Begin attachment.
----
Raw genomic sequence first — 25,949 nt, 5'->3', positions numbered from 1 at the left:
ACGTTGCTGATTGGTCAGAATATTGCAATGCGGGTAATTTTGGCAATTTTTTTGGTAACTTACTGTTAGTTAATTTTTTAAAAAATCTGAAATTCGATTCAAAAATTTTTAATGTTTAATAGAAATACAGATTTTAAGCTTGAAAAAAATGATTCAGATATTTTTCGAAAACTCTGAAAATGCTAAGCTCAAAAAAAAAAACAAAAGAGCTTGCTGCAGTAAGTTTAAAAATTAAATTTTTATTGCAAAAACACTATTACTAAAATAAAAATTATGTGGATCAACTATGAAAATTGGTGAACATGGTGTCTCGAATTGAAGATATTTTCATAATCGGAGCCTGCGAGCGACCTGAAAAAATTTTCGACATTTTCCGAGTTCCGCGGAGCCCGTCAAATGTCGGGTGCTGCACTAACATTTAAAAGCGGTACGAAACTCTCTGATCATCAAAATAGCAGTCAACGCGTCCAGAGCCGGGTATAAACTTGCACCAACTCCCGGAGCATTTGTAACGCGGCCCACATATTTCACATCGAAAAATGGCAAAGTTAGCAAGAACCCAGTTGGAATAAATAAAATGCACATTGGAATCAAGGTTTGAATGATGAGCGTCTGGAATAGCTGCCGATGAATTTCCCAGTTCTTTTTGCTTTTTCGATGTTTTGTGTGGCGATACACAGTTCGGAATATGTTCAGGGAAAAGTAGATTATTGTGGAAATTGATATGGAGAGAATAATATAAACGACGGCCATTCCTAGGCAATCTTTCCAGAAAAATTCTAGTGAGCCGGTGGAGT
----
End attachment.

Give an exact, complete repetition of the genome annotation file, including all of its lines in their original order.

Raw genomic sequence first — 25,949 nt, 5'->3', positions numbered from 1 at the left:
ACGTTGCTGATTGGTCAGAATATTGCAATGCGGGTAATTTTGGCAATTTTTTTGGTAACTTACTGTTAGTTAATTTTTTAAAAAATCTGAAATTCGATTCAAAAATTTTTAATGTTTAATAGAAATACAGATTTTAAGCTTGAAAAAAATGATTCAGATATTTTTCGAAAACTCTGAAAATGCTAAGCTCAAAAAAAAAAACAAAAGAGCTTGCTGCAGTAAGTTTAAAAATTAAATTTTTATTGCAAAAACACTATTACTAAAATAAAAATTATGTGGATCAACTATGAAAATTGGTGAACATGGTGTCTCGAATTGAAGATATTTTCATAATCGGAGCCTGCGAGCGACCTGAAAAAATTTTCGACATTTTCCGAGTTCCGCGGAGCCCGTCAAATGTCGGGTGCTGCACTAACATTTAAAAGCGGTACGAAACTCTCTGATCATCAAAATAGCAGTCAACGCGTCCAGAGCCGGGTATAAACTTGCACCAACTCCCGGAGCATTTGTAACGCGGCCCACATATTTCACATCGAAAAATGGCAAAGTTAGCAAGAACCCAGTTGGAATAAATAAAATGCACATTGGAATCAAGGTTTGAATGATGAGCGTCTGGAATAGCTGCCGATGAATTTCCCAGTTCTTTTTGCTTTTTCGATGTTTTGTGTGGCGATACACAGTTCGGAATATGTTCAGGGAAAAGTAGATTATTGTGGAAATTGATATGGAGAGAATAATATAAACGACGGCCATTCCTAGGCAATCTTTCCAGAAAAATTCTAGTGAGCCGGTGGAGT